Planning Your Website – Web Rants, Part II

As I discussed in the previous article, the planning stage of your website lifecycle is vitally important to the overall success of your web development project. The more successful you are at this stage, the more successful you’ll be in achieving whatever goals you define, and the less traumatic the entire process will be in the final analysis.

I said last time that identifying your target audience effectively is not only important to helping you define design elements ranging from colors, graphics, and font faces, but identifying your target audience will also help you decide what kinds of technologies to use in implementing your site. These days, it’s pretty much a given that you will want to incorporate some kind of data base technology in order to deliver dynamic content to your website. This specific variety of database engine you choose to use is another key decision that must be made at this stage.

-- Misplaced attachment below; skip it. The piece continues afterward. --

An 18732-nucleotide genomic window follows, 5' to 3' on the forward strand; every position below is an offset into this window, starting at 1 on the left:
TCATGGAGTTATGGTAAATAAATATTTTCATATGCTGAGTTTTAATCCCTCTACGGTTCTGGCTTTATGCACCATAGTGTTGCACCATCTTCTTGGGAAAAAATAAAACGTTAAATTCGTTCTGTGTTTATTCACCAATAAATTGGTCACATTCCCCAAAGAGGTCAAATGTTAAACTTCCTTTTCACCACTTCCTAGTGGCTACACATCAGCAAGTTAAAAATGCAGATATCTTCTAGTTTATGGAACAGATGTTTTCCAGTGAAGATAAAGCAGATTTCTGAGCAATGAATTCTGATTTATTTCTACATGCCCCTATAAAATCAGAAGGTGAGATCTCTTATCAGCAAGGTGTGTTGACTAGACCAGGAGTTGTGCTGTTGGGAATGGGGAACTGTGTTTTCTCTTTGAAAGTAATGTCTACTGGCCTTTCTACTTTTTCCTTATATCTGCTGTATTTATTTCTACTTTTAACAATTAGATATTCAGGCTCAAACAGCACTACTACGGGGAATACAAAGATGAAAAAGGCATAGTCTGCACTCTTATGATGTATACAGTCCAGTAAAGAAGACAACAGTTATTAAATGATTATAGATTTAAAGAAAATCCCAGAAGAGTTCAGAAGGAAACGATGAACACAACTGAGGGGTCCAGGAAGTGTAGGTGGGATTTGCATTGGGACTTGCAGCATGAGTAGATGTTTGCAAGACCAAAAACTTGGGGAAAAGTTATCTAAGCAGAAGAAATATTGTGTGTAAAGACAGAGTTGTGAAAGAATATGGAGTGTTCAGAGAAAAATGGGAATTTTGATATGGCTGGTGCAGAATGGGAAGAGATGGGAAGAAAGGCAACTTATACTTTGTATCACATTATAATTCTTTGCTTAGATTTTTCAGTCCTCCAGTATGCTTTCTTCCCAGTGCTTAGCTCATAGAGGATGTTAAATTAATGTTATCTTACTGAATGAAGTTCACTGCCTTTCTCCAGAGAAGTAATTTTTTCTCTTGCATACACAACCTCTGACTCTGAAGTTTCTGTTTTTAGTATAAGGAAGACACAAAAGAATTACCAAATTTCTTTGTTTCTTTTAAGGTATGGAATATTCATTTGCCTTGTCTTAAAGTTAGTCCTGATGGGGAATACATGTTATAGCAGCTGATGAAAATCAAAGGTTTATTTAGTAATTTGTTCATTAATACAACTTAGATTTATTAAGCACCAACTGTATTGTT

Database-driven dynamic content is an important aspect of high-end web site development. A properly designed database engine can greatly reduce the overall effort involved in maintaining a website. This will allow you to conserve their most valuable possession of all, namely time. We’ll discuss this aspect in greater detail when we get to the care and feeding stage, but part of your planning needs to include serious consideration about how much time and effort will be required to maintain this beast you are creating. Anything and everything you can do to reduce the amount of effort involved to maintain the website is time well spent.